FIG. 14 is a circuit diagram illustrating the structure of writing driving circuits WD1-WD8 of FIG. 9. The line DIO is connected to one input terminal of the NAND gate 1408 and to one input terminal of the NAND gate 1406 through the inverter 1402. The line SDT is connected to another input terminal of NAND gates 1406 and 1408 through the inverter 1404. The data transmission controlling signal DTCP is applied to the other input terminal of the NAND gates 1406 and 1408. The output terminal of the NAND gate 1406 is connected to the gate terminal of the PMOS FET 1418 and to the gate terminal of the NMOS FET 1414 through the inverter 1410. The output terminal of the NAND gate 1408 is connected to the gate terminal of the PMOS FET 1412 and to the gate terminal of the NMOS FET 1420 through the inverter 1416. Further, the source terminal and the drain terminal of FETs 1412 and 1414 are connected to the I/O line IO, and those of FETs 1418 and 1420 are connected to the I/O line IOB.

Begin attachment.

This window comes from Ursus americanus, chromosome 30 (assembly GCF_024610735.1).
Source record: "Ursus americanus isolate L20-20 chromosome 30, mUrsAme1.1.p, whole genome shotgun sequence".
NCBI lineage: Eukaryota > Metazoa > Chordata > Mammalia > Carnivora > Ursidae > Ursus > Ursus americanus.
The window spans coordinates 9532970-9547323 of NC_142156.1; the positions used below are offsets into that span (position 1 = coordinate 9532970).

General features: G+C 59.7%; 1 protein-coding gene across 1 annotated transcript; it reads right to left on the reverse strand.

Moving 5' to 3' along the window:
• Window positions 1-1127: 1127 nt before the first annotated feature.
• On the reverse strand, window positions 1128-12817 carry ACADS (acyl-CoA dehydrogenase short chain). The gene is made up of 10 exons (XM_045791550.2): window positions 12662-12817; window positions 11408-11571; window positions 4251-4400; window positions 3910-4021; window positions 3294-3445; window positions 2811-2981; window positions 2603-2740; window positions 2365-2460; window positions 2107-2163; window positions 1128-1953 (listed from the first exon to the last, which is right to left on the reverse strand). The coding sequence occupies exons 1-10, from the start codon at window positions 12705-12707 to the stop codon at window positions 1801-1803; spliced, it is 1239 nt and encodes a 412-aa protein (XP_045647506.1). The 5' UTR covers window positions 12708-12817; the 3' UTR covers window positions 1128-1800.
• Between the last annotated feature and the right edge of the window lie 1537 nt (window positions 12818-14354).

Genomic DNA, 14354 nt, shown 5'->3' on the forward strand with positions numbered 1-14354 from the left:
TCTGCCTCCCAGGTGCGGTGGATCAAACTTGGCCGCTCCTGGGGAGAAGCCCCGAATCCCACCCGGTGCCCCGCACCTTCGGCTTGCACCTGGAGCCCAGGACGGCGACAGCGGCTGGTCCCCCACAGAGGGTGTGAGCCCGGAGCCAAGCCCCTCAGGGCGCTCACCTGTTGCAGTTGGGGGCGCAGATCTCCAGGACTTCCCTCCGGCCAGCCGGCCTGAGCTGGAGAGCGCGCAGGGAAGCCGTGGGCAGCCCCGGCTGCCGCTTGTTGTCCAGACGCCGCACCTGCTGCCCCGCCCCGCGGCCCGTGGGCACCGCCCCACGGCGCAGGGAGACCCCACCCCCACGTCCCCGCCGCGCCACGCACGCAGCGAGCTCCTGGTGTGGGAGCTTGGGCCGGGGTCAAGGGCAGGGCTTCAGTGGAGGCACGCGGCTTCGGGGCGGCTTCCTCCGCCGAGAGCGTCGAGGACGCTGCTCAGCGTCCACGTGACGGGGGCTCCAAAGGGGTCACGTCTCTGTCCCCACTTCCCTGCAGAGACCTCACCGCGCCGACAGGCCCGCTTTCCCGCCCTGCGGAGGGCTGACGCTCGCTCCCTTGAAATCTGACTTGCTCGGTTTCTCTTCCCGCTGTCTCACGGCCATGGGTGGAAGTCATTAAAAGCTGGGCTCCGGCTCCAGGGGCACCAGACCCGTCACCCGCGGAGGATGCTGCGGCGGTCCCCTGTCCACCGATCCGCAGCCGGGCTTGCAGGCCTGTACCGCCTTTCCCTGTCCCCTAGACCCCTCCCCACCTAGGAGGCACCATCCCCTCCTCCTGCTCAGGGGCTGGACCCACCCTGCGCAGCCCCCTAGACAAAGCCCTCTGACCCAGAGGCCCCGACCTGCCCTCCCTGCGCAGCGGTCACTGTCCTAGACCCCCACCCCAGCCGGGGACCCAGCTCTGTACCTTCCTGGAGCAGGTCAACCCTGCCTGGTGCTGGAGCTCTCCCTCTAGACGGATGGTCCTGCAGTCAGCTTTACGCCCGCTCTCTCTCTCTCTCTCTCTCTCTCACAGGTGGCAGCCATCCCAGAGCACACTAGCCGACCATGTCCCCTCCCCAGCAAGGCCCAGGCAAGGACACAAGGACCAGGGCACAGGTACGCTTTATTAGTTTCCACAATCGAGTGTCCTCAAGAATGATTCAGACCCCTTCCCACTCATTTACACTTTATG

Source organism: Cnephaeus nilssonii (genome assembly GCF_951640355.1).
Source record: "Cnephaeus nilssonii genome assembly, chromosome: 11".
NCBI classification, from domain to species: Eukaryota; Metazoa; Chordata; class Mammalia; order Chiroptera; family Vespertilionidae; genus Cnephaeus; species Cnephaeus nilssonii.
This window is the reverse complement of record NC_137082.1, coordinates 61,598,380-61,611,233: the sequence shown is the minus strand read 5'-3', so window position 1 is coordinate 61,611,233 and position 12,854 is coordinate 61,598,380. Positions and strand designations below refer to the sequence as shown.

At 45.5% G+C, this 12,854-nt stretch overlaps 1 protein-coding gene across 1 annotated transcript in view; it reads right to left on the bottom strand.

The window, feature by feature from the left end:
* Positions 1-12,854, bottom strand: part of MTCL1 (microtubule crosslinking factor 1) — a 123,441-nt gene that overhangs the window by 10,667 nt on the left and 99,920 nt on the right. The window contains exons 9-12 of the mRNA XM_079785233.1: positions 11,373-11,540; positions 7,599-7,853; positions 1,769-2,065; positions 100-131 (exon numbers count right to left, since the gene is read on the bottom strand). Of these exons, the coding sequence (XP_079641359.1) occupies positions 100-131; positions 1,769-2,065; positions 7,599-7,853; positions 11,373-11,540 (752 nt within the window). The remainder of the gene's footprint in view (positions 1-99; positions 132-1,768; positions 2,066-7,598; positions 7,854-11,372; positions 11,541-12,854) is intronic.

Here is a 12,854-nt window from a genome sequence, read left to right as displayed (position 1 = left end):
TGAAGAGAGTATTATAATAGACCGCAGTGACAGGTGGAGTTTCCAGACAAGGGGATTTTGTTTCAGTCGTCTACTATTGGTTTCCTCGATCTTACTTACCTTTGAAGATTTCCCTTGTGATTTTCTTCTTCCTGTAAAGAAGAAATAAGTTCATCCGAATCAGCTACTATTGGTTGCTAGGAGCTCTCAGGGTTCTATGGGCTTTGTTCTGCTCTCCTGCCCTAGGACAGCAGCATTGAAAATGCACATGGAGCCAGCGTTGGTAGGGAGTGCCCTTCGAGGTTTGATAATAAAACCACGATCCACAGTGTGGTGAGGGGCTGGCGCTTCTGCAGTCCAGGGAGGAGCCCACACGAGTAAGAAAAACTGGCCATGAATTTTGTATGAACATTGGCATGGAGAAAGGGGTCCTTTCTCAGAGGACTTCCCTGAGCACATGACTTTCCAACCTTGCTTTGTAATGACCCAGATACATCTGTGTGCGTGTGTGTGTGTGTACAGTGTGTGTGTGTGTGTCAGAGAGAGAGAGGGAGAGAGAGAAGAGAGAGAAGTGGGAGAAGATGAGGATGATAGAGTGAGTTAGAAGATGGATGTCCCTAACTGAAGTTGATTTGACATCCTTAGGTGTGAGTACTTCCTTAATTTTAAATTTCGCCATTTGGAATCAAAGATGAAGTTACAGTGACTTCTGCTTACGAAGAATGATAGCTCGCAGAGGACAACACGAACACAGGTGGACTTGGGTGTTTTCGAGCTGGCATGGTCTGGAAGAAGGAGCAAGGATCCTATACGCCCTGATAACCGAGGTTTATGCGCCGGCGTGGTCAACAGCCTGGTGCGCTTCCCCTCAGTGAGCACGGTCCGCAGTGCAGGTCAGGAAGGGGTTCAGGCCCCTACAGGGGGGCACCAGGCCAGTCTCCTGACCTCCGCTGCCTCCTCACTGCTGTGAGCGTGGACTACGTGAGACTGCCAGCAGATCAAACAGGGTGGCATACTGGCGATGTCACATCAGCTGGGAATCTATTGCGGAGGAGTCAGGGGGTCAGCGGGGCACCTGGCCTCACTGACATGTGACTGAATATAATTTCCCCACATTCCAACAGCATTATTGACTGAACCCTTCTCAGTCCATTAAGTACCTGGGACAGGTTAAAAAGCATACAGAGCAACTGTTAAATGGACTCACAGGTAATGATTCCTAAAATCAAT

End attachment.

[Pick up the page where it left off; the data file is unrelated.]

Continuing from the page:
FIG. 15 is a timing diagram illustrating the operation of each component of FIGS. 13 and 14 when writing data in the memory cell.

An explanation of writing operation according to the present invention will now be given in detail with reference to FIG. 15.